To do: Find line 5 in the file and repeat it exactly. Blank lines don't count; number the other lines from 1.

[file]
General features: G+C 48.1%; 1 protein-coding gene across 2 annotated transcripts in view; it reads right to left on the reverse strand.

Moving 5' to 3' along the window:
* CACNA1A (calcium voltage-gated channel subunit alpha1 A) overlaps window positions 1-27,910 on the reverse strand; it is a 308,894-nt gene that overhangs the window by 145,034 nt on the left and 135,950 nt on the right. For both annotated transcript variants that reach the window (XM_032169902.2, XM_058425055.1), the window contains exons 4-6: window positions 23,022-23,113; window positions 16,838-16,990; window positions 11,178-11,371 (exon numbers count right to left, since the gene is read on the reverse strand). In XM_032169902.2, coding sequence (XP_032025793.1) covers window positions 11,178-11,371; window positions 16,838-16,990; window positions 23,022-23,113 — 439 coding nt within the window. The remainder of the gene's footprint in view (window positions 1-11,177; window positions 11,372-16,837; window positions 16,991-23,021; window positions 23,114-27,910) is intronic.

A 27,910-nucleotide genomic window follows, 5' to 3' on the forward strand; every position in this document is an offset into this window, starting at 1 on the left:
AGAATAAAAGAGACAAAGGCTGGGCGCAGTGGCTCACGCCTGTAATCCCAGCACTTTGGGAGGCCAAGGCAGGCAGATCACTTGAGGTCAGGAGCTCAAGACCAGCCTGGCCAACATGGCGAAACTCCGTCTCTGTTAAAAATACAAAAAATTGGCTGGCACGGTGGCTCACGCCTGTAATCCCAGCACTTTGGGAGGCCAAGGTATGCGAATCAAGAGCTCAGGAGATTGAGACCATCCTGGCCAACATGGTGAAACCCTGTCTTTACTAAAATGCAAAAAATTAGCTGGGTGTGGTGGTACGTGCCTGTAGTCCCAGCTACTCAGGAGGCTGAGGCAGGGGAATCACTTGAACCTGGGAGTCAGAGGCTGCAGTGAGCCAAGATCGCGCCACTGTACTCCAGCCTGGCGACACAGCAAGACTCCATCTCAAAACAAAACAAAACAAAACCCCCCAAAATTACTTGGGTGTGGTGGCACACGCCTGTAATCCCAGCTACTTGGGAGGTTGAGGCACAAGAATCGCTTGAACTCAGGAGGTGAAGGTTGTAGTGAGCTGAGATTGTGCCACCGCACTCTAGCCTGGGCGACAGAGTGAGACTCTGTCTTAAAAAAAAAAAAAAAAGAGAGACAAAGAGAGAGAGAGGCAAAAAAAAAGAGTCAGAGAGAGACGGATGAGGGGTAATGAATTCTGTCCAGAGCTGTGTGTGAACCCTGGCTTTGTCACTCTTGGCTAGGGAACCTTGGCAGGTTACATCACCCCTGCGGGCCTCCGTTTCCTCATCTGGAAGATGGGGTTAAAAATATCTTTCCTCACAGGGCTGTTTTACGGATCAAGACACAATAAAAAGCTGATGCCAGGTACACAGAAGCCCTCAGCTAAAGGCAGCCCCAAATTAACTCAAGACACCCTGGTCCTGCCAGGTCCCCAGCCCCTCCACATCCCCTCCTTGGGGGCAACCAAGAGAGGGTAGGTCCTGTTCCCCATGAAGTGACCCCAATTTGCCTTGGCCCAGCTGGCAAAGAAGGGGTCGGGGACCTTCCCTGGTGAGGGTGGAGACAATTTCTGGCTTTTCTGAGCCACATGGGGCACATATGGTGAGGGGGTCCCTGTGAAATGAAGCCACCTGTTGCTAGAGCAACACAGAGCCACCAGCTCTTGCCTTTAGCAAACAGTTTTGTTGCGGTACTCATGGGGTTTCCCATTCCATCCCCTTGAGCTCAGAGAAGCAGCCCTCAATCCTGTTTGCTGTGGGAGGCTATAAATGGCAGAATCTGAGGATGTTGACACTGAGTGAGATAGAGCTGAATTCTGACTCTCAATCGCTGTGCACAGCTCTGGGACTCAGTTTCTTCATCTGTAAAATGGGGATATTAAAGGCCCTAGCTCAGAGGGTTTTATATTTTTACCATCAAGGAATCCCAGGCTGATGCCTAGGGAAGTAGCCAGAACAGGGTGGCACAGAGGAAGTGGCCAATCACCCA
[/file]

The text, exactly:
AGAATAAAAGAGACAAAGGCTGGGCGCAGTGGCTCACGCCTGTAATCCCAGCACTTTGGGAGGCCAAGGCAGGCAGATCACTTGAGGTCAGGAGCTCAAGACCAGCCTGGCCAACATGGCGAAACTCCGTCTCTGTTAAAAATACAAAAAATTGGCTGGCACGGTGGCTCACGCCTGTAATCCCAGCACTTTGGGAGGCCAAGGTATGCGAATCAAGAGCTCAGGAGATTGAGACCATCCTGGCCAACATGGTGAAACCCTGTCTTTACTAAAATGCAAAAAATTAGCTGGGTGTGGTGGTACGTGCCTGTAGTCCCAGCTACTCAGGAGGCTGAGGCAGGGGAATCACTTGAACCTGGGAGTCAGAGGCTGCAGTGAGCCAAGATCGCGCCACTGTACTCCAGCCTGGCGACACAGCAAGACTCCATCTCAAAACAAAACAAAACAAAACCCCCCAAAATTACTTGGGTGTGGTGGCACACGCCTGTAATCCCAGCTACTTGGGAGGTTGAGGCACAAGAATCGCTTGAACTCAGGAGGTGAAGGTTGTAGTGAGCTGAGATTGTGCCACCGCACTCTAGCCTGGGCGACAGAGTGAGACTCTGTCTTAAAAAAAAAAAAAAAAGAGAGACAAAGAGAGAGAGAGGCAAAAAAAAAGAGTCAGAGAGAGACGGATGAGGGGTAATGAATTCTGTCCAGAGCTGTGTGTGAACCCTGGCTTTGTCACTCTTGGCTAGGGAACCTTGGCAGGTTACATCACCCCTGCGGGCCTCCGTTTCCTCATCTGGAAGATGGGGTTAAAAATATCTTTCCTCACAGGGCTGTTTTACGGATCAAGACACAATAAAAAGCTGATGCCAGGTACACAGAAGCCCTCAGCTAAAGGCAGCCCCAAATTAACTCAAGACACCCTGGTCCTGCCAGGTCCCCAGCCCCTCCACATCCCCTCCTTGGGGGCAACCAAGAGAGGGTAGGTCCTGTTCCCCATGAAGTGACCCCAATTTGCCTTGGCCCAGCTGGCAAAGAAGGGGTCGGGGACCTTCCCTGGTGAGGGTGGAGACAATTTCTGGCTTTTCTGAGCCACATGGGGCACATATGGTGAGGGGGTCCCTGTGAAATGAAGCCACCTGTTGCTAGAGCAACACAGAGCCACCAGCTCTTGCCTTTAGCAAACAGTTTTGTTGCGGTACTCATGGGGTTTCCCATTCCATCCCCTTGAGCTCAGAGAAGCAGCCCTCAATCCTGTTTGCTGTGGGAGGCTATAAATGGCAGAATCTGAGGATGTTGACACTGAGTGAGATAGAGCTGAATTCTGACTCTCAATCGCTGTGCACAGCTCTGGGACTCAGTTTCTTCATCTGTAAAATGGGGATATTAAAGGCCCTAGCTCAGAGGGTTTTATATTTTTACCATCAAGGAATCCCAGGCTGATGCCTAGGGAAGTAGCCAGAACAGGGTGGCACAGAGGAAGTGGCCAATCACCCA